Description

Swiss photographer Werner Bischof’s images of 1950s America opened up a new way to see the world, fresh after the war. Bischof seemed to revel in the architecture of this new industrialized space – cars, bridges, buildings became patterns in the larger picture he was seeing. Pictured here, under a railway line in New York City, 1953.

 

I felt compelled to venture forth and explore the true face of the world. Leading a satisfying life of plenty had blinded many of us to the immense hardships beyond our borders

Werner Bischof

Werner Bischof was born in Switzerland in 1916. He studied photography with Hans Finsler in his native Zurich at the School for Arts and Crafts, then opened a photography and advertising studio.

In 1942, he became a freelancer for Du magazine, which published his first major photo essays. In the years that followed, Bischof traveled in Italy and Greece for Swiss Relief, an organization dedicated to post-war reconstruction. He was the first photographer to join Magnum with the founding members in 1949.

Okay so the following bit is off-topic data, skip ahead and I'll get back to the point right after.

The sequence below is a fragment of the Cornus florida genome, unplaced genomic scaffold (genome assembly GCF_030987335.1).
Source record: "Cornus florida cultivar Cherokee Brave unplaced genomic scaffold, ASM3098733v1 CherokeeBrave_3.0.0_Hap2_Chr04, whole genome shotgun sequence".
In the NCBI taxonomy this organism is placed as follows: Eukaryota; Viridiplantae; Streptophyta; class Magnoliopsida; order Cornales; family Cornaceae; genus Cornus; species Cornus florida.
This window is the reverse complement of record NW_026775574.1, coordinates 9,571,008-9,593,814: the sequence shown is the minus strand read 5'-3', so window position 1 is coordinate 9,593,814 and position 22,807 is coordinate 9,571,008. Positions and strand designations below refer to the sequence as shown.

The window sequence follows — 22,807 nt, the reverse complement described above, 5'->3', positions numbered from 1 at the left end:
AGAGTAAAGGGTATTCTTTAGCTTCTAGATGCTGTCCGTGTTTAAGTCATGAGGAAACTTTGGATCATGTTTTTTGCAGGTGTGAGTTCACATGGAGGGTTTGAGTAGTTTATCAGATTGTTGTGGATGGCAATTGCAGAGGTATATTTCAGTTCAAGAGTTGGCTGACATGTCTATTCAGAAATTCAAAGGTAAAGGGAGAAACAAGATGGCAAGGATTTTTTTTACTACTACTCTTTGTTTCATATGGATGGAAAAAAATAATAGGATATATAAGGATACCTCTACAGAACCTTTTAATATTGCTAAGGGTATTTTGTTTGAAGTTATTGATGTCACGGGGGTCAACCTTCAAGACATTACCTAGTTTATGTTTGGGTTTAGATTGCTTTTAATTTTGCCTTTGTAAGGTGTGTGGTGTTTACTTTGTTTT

Disliking the ‘superficiality and sensationalism’ of the magazine business, he devoted much of his working life to looking for order and tranquility in traditional culture. Despite this he worked on commission in Japan, Korea, Hong Kong and Indochina. In 1953, he traveled throughout Mexico and Panama, and then on to a remote part of Peru, where he was engaged in making a film. Tragically, Wernor Bischof died in a road accident in the Andes on 16 May 1954.

© Werner Bischof | Magnum Photos

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